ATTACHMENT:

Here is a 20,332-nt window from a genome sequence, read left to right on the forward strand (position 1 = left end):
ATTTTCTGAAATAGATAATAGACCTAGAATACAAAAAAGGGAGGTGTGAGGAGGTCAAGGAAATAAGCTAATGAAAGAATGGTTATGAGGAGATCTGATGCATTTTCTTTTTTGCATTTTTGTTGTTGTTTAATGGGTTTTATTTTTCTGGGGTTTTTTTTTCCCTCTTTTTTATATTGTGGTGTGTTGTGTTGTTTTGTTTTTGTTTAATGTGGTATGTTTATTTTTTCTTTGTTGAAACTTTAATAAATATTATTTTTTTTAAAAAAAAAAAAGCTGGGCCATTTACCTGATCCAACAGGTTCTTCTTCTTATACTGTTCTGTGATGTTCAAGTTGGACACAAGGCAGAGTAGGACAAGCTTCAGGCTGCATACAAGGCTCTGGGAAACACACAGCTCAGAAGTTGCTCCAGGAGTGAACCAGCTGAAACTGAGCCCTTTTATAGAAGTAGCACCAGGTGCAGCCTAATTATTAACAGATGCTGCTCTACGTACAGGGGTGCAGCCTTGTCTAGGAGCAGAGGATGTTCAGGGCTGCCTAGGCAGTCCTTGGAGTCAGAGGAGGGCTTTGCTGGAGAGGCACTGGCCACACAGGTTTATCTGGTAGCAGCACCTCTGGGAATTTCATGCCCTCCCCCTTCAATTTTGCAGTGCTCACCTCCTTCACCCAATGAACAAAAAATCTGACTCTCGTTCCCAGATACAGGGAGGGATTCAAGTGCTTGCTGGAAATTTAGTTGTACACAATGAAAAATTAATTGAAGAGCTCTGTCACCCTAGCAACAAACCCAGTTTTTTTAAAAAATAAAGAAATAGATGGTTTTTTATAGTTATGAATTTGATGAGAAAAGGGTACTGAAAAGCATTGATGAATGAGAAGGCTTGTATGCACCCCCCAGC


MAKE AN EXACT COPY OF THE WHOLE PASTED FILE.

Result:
Here is a 20,332-nt window from a genome sequence, read left to right on the forward strand (position 1 = left end):
ATTTTCTGAAATAGATAATAGACCTAGAATACAAAAAAGGGAGGTGTGAGGAGGTCAAGGAAATAAGCTAATGAAAGAATGGTTATGAGGAGATCTGATGCATTTTCTTTTTTGCATTTTTGTTGTTGTTTAATGGGTTTTATTTTTCTGGGGTTTTTTTTTCCCTCTTTTTTATATTGTGGTGTGTTGTGTTGTTTTGTTTTTGTTTAATGTGGTATGTTTATTTTTTCTTTGTTGAAACTTTAATAAATATTATTTTTTTTAAAAAAAAAAAAGCTGGGCCATTTACCTGATCCAACAGGTTCTTCTTCTTATACTGTTCTGTGATGTTCAAGTTGGACACAAGGCAGAGTAGGACAAGCTTCAGGCTGCATACAAGGCTCTGGGAAACACACAGCTCAGAAGTTGCTCCAGGAGTGAACCAGCTGAAACTGAGCCCTTTTATAGAAGTAGCACCAGGTGCAGCCTAATTATTAACAGATGCTGCTCTACGTACAGGGGTGCAGCCTTGTCTAGGAGCAGAGGATGTTCAGGGCTGCCTAGGCAGTCCTTGGAGTCAGAGGAGGGCTTTGCTGGAGAGGCACTGGCCACACAGGTTTATCTGGTAGCAGCACCTCTGGGAATTTCATGCCCTCCCCCTTCAATTTTGCAGTGCTCACCTCCTTCACCCAATGAACAAAAAATCTGACTCTCGTTCCCAGATACAGGGAGGGATTCAAGTGCTTGCTGGAAATTTAGTTGTACACAATGAAAAATTAATTGAAGAGCTCTGTCACCCTAGCAACAAACCCAGTTTTTTTAAAAAATAAAGAAATAGATGGTTTTTTATAGTTATGAATTTGATGAGAAAAGGGTACTGAAAAGCATTGATGAATGAGAAGGCTTGTATGCACCCCCCAGC